My devotional reading was in 2 Chronicles 21 this morning. It was an effective reminder that regret has more than one face.
The book of 2 Chronicles lists several of Judah’s kings for us, describing their reigns and making sure to tell us if they were good or bad, if they followed in the way of their fathers or not. And in chapter 21 it tells us that Jehoram, King of Judah, was a bad king.
Like the other chapters about the other kings, 2 Chronicles 21 summarizes Jehoram’s many dirty deeds and the way he displeased God with his choices. But when it lets us in on Jehoram’s legacy—a legacy that included murdering his own brothers—it goes on to tell us something else, something beyond how he lived. It tells us how he died.
“He passed away, to no one’s regret. . ." (2 Chronicles 21:20b).
No one cared that Jehoram was gone. They didn’t even bury him in the tombs of the kings.
They just let him disappear.
And they gave us a revealing glimpse at the other face of regret.
When we think of regret, we often think of the things we might leave undone as we travel from this temporary earthly home to our forever heavenly one. I know I do. I often think of the words I will have left unwritten, the stories only I could tell that I will not have gotten down on paper. But I’ve never given much thought to whether or not there will be regret in the lives of others when I have made my change of address.
I wonder, will I have fulfilled such a useful purpose in this life that my vacancy of it will be unmistakably noticed? Will I have touched lives in such a generous, genuine way that where I once gave of my time and resources--and love--there will be a noticeable loss at my departure?
Or will I leave to no one’s regret? Will I just. . .disappear?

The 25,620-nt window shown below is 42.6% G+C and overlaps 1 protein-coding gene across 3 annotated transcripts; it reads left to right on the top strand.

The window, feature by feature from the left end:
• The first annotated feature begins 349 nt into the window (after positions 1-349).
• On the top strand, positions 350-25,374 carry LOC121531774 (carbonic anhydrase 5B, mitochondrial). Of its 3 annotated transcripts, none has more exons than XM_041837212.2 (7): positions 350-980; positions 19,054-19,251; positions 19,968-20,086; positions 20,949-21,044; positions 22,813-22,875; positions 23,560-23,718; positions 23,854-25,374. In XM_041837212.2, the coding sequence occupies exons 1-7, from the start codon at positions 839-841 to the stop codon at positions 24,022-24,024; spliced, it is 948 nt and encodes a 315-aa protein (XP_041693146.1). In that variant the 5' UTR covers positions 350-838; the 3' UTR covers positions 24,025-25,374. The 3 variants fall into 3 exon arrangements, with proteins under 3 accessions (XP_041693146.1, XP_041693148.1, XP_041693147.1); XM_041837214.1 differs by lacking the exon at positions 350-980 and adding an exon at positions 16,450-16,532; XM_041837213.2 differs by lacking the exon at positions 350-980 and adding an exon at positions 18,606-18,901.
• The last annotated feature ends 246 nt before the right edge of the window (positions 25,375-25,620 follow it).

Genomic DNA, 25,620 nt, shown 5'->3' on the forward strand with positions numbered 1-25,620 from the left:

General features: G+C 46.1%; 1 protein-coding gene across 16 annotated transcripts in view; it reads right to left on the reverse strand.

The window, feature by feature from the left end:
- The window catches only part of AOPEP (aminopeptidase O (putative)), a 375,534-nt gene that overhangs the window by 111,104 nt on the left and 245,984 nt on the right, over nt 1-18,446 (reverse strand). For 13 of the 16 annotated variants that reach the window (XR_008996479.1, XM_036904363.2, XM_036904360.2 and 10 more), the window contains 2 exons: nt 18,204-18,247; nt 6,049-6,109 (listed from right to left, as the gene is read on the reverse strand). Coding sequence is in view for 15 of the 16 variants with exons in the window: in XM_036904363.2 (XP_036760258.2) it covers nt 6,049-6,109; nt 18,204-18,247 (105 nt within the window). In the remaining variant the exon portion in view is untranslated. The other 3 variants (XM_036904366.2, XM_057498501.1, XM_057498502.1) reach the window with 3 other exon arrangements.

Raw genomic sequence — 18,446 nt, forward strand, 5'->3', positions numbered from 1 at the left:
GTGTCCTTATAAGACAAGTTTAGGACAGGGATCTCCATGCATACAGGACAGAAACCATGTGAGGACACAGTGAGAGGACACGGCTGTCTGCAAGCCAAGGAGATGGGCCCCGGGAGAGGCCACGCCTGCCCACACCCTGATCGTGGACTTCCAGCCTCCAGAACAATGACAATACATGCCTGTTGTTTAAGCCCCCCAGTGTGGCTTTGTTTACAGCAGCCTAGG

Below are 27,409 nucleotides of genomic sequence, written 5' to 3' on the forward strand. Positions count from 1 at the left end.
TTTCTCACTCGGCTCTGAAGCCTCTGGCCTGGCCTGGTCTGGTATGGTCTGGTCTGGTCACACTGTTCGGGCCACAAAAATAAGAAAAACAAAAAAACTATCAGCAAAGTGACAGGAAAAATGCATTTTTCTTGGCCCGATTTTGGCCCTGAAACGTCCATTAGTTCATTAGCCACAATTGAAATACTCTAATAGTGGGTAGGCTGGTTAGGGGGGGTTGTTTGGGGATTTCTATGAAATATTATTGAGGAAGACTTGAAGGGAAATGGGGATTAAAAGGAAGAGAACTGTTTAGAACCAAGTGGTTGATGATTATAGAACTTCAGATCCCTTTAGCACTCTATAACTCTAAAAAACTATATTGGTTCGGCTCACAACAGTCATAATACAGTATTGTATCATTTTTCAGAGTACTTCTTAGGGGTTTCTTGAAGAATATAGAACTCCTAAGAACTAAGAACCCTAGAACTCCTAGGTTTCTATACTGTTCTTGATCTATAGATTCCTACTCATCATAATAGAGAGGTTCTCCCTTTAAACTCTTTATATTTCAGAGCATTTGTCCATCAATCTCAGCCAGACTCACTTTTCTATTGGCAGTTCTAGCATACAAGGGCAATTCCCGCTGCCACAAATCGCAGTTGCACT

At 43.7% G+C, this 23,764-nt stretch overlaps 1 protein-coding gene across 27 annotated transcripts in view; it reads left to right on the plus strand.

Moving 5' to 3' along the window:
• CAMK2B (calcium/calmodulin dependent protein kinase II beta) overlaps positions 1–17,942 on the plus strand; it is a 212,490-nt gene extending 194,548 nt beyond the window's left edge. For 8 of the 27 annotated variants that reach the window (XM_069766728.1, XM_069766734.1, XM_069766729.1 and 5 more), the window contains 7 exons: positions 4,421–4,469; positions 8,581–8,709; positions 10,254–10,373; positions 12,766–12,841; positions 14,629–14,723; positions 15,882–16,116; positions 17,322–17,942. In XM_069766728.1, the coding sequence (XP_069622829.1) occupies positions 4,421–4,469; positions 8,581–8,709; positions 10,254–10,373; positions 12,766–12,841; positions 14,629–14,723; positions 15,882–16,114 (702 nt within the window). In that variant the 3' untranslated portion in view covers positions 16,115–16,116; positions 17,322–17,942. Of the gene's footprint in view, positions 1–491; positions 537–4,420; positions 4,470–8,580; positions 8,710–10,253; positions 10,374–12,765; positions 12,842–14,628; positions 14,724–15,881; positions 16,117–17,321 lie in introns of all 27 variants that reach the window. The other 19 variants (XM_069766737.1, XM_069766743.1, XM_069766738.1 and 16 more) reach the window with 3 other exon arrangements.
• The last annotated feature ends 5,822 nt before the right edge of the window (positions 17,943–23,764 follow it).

A sobering question, to say the least.
The New Testament has its own story like that of Jehoram, but with a happier twist to it. It’s the story of Tabitha, found toward the end of Acts 9.*
Tabitha made clothes. And when she died, the loss that was felt at her passing was so great that the widows mourning her departure even showed Peter what she had made. They brought out the robes and underwear—yes, underwear—that she had sewn as proof that not only did everyone care that she was gone, she had left a spot they were afraid no one else could fill.
Tabitha loved on people by making sure they were taken care of, all the way down to their unmentionables. And it’s apparent by those mourning for her that someone who had taken such great pains to care for something so seemingly insignificant must have also been deeply moved by the grander needs.
The regrets the people were expressing were so profound that God allowed Peter to give her back to them. “Peter sent them all out of the room; then he got down on his knees and prayed. Turning toward the dead woman, he said, ‘Tabitha, get up.’ She opened her eyes, and seeing Peter she sat up. He took her by the hand and helped her to her feet. Then he called the believers and the widows and presented her to them alive” (Acts 9:40-41).
In a moment, all regret was wiped away. The people were no longer in mourning, and Tabitha could finish that pair of underwear that she had planned to make for the widow down the street.
No service is unimportant so no good is left undone.
If God places such a high value on our skivvies, I wonder if He also might want us to be changed in the way we view our service. I wonder if He is trying to help us realize that our gifts—no matter how seemingly small we think they may be—are all valuable in His eyes.
God wants us to be mindful of regret—in a healthy way—and in more ways than just the obvious.
He wants us to grow in our love for Him and for others in ways that make us go about our days with this motto on our lips: “No service is unimportant so no good is left undone.” Then, He knows we will live in such a way that our departure changes things, just like our presence did.
Jehoram and Tabitha had the same number of hours in their days, and they both used their hours to leave a legacy. What kind of legacy shall we choose to leave?
©2016 Wendi Miller
*Tabitha was the Aramaic translation of her name, but she’s also known by her Greek name, Dorcas.
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